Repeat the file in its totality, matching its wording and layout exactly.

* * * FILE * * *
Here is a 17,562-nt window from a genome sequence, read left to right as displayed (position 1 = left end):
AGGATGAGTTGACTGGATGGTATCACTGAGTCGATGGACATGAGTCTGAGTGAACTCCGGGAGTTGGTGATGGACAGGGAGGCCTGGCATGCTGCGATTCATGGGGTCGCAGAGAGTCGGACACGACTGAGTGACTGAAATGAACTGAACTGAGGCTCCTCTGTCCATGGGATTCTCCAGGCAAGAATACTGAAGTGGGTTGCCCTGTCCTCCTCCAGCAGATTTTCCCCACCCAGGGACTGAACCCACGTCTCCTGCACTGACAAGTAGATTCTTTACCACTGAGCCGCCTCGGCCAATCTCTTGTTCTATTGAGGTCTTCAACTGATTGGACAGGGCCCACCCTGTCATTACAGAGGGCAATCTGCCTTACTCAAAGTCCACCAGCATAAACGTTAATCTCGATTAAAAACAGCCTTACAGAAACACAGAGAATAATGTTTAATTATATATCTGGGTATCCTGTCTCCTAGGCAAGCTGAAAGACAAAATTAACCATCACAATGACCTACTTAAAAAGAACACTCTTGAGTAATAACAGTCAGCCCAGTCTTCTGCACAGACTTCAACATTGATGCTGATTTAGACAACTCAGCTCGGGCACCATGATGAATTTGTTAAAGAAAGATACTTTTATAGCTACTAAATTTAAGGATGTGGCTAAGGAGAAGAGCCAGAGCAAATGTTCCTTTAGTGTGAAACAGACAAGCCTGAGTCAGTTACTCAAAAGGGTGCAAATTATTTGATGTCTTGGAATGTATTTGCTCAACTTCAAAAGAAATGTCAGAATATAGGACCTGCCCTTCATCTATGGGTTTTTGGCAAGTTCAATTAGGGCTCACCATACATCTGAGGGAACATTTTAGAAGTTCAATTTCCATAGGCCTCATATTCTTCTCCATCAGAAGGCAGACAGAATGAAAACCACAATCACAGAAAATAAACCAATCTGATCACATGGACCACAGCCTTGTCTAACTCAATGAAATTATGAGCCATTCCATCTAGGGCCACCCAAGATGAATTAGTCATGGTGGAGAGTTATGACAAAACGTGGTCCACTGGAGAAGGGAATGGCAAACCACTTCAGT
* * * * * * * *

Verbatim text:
Here is a 17,562-nt window from a genome sequence, read left to right as displayed (position 1 = left end):
AGGATGAGTTGACTGGATGGTATCACTGAGTCGATGGACATGAGTCTGAGTGAACTCCGGGAGTTGGTGATGGACAGGGAGGCCTGGCATGCTGCGATTCATGGGGTCGCAGAGAGTCGGACACGACTGAGTGACTGAAATGAACTGAACTGAGGCTCCTCTGTCCATGGGATTCTCCAGGCAAGAATACTGAAGTGGGTTGCCCTGTCCTCCTCCAGCAGATTTTCCCCACCCAGGGACTGAACCCACGTCTCCTGCACTGACAAGTAGATTCTTTACCACTGAGCCGCCTCGGCCAATCTCTTGTTCTATTGAGGTCTTCAACTGATTGGACAGGGCCCACCCTGTCATTACAGAGGGCAATCTGCCTTACTCAAAGTCCACCAGCATAAACGTTAATCTCGATTAAAAACAGCCTTACAGAAACACAGAGAATAATGTTTAATTATATATCTGGGTATCCTGTCTCCTAGGCAAGCTGAAAGACAAAATTAACCATCACAATGACCTACTTAAAAAGAACACTCTTGAGTAATAACAGTCAGCCCAGTCTTCTGCACAGACTTCAACATTGATGCTGATTTAGACAACTCAGCTCGGGCACCATGATGAATTTGTTAAAGAAAGATACTTTTATAGCTACTAAATTTAAGGATGTGGCTAAGGAGAAGAGCCAGAGCAAATGTTCCTTTAGTGTGAAACAGACAAGCCTGAGTCAGTTACTCAAAAGGGTGCAAATTATTTGATGTCTTGGAATGTATTTGCTCAACTTCAAAAGAAATGTCAGAATATAGGACCTGCCCTTCATCTATGGGTTTTTGGCAAGTTCAATTAGGGCTCACCATACATCTGAGGGAACATTTTAGAAGTTCAATTTCCATAGGCCTCATATTCTTCTCCATCAGAAGGCAGACAGAATGAAAACCACAATCACAGAAAATAAACCAATCTGATCACATGGACCACAGCCTTGTCTAACTCAATGAAATTATGAGCCATTCCATCTAGGGCCACCCAAGATGAATTAGTCATGGTGGAGAGTTATGACAAAACGTGGTCCACTGGAGAAGGGAATGGCAAACCACTTCAGT